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Policy Points from Iowa Fiscal Partners

Posts tagged Iowa

Welcome silence on tax cuts; too much silence elsewhere

Posted January 10th, 2017 to Blog
Against a backdrop of calls for new tax cuts, Governor Branstad in his silence sounded a note of caution.

In fact, the Governor’s apparently final Condition of the State message was notable for several issues that he chose not to address or promote.

Iowans who are vulnerable economically are looking for answers, yet there was no discussion of an increase in the minimum wage, now stagnant for nine years at $7.25, or of protecting local minimums above it.

The Governor offered no guidance for the Legislature and the public for what could happen with health coverage if Congress repeals the Affordable Care Act or imposes new restrictions on Medicaid. These issues could quickly become the most pressing in our state as the Governor prepares to leave office for his ambassadorship to China.

At the same time he encouraged Iowans “to ask the tough questions that challenge the status quo” about services and state commissions, he declined to make the same charge regarding Iowa spending on tax breaks — even though General Fund tax credits have more than doubled in just 10 years, with reforms long past due.

At the same time he set a goal for 70 percent of the workforce to have post-high school education or training by 2025, he was promoting $34 million in cuts in higher education from the current year budget.

At the same time he promoted a House-passed plan to divert General Fund revenues to fund water-quality efforts, he again rejected a long-term, dedicated and growing source of revenue — a three-eighths-cent sales tax as authorized by voters in 2010 — that would not compete with existing needs.
There will be much for Iowans to review in the budget proposals as they make their way through the legislative process, along with issues including public-sector collective bargaining and other big issues affecting working families in the coming weeks and months.

It is reassuring that the Governor chose not to grab the tax-cut mantle so strongly on his way out the door. But he is missing an opportunity to rein in or even reverse Iowa’s runaway spending on tax credits, which has contributed to unmet needs in our state.

owen-2013-57Posted by Mike Owen, Executive Director of the Iowa Policy Project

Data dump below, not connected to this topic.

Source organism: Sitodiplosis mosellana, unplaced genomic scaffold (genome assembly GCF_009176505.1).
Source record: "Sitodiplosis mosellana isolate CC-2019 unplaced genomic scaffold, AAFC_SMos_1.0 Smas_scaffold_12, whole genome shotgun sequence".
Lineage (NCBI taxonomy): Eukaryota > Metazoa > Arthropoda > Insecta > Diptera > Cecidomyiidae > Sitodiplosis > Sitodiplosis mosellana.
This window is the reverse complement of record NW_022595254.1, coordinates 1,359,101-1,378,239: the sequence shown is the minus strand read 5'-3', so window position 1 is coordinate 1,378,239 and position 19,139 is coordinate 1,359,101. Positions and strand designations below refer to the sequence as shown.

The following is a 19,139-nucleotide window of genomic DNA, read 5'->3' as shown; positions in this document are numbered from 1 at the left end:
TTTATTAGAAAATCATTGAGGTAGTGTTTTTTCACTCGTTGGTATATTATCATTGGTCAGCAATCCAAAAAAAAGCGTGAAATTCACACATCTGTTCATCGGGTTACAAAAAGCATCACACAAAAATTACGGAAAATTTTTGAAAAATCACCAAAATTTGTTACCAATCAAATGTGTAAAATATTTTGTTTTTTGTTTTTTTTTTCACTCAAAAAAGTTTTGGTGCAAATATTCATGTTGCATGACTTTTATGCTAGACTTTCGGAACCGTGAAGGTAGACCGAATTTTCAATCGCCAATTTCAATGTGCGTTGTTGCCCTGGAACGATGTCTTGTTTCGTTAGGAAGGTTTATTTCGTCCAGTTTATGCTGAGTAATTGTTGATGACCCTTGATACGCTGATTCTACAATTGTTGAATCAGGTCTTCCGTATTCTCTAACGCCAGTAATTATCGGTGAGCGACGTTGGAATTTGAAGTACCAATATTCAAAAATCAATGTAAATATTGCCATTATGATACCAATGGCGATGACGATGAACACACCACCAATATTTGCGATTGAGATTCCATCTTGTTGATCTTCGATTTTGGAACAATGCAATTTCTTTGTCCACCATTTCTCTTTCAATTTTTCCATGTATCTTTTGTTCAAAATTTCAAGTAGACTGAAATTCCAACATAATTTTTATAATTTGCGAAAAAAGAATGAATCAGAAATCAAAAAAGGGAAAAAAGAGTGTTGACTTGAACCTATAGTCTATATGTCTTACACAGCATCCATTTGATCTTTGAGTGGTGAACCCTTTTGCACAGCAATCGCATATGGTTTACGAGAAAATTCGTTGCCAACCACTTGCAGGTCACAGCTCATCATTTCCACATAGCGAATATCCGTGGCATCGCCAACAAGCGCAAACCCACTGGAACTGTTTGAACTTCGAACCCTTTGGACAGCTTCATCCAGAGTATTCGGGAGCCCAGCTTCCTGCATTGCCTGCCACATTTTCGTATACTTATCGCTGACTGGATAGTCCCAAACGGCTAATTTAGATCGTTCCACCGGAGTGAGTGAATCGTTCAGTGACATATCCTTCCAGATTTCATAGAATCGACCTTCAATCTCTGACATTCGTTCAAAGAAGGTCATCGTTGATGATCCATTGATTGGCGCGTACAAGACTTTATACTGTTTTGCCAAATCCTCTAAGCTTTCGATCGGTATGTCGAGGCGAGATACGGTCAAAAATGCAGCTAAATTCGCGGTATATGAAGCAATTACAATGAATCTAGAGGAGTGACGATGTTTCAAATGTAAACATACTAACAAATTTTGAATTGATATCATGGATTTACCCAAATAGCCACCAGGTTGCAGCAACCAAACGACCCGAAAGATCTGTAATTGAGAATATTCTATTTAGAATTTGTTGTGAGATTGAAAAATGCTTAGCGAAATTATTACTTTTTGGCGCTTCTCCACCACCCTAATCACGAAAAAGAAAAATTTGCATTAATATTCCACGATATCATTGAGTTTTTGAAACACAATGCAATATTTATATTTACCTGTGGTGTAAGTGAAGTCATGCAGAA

mikeowen@iowapolicyproject.org

County Minimum Wages Spread their Benefits Widely

Posted January 4th, 2017 to Blog

It’s not just four counties that benefit from the higher local minimum wages that go into effect this year. Those four counties — Polk, Linn, Johnson and Wapello — account for a third of all private-sector jobs in the state. And a large number of people holding those jobs live in neighboring counties.

Polk, Linn and Johnson counties are the hubs of metropolitan areas, surrounded by counties where a sizeable share of the workforce commutes to the hub. Those commuters earn higher wages thanks to the county supervisors in the three counties. And they come home to spend those higher wages at local gas stations, restaurants, grocery stores and other retail shops. They hire local plumbers and builders and electricians. In all, at least 12 counties in addition to Polk, Linn and Johnson will see a substantial increase in resident incomes and local purchases as a result of those three county minimum wages.

The map below shows the percentage of lower wage workers in each suburban county who are employed in the hub county with the higher minimum wage.[1] Clearly, any action by the Iowa Legislature to roll back county minimum wages would harm the workers and the local economies in many of the state’s most populous counties.

Iowa 03-BLUE-counties

[1] Lower wage is defined as earnings of $3,333 per month or less. Restricting it to those earning $1,250 or less results in very similar percentages; the lower figure, however, would represent a wage of even less than the current minimum for someone working full time, whereas the county minimums when fully phased in will benefit all those earning under $10.10 (Johnson) to $10.75 (Polk), and some workers above those levels. These earnings cutoffs were the only ones provided in the Census data.

2010-PFw5464Posted by Peter Fisher, Research Director of the Iowa Policy Project

pfisher@iowapolicyproject.org


A new baseline: Drop in number of uninsured Iowans

Posted September 13th, 2016 to Blog

Nineteen out of 20 Iowans are now covered by health insurance, thanks in large part to the Affordable Care Act and Iowa’s Medicaid expansion. The latest census data, released today, show that the percent of Iowans who were uninsured dropped from 8.1 percent in 2013 to just 5.0 percent in 2015. While 248,000 Iowans were without insurance in 2013, by 2015 the number had dropped to 155,000.

Only four states have a lower percent of the population without health insurance: Massachusetts, Hawaii, Minnesota and Vermont, plus the District of Columbia.

Across the country, the gap has widened between states that expanded Medicaid and those that did not, as shown below. Twenty-eight states, including Iowa, chose to expand Medicaid eligibility in 2014 or 2015 to families with income up to 138 percent of the poverty level. The uninsured population has declined faster in the last two years in the states that chose to expand.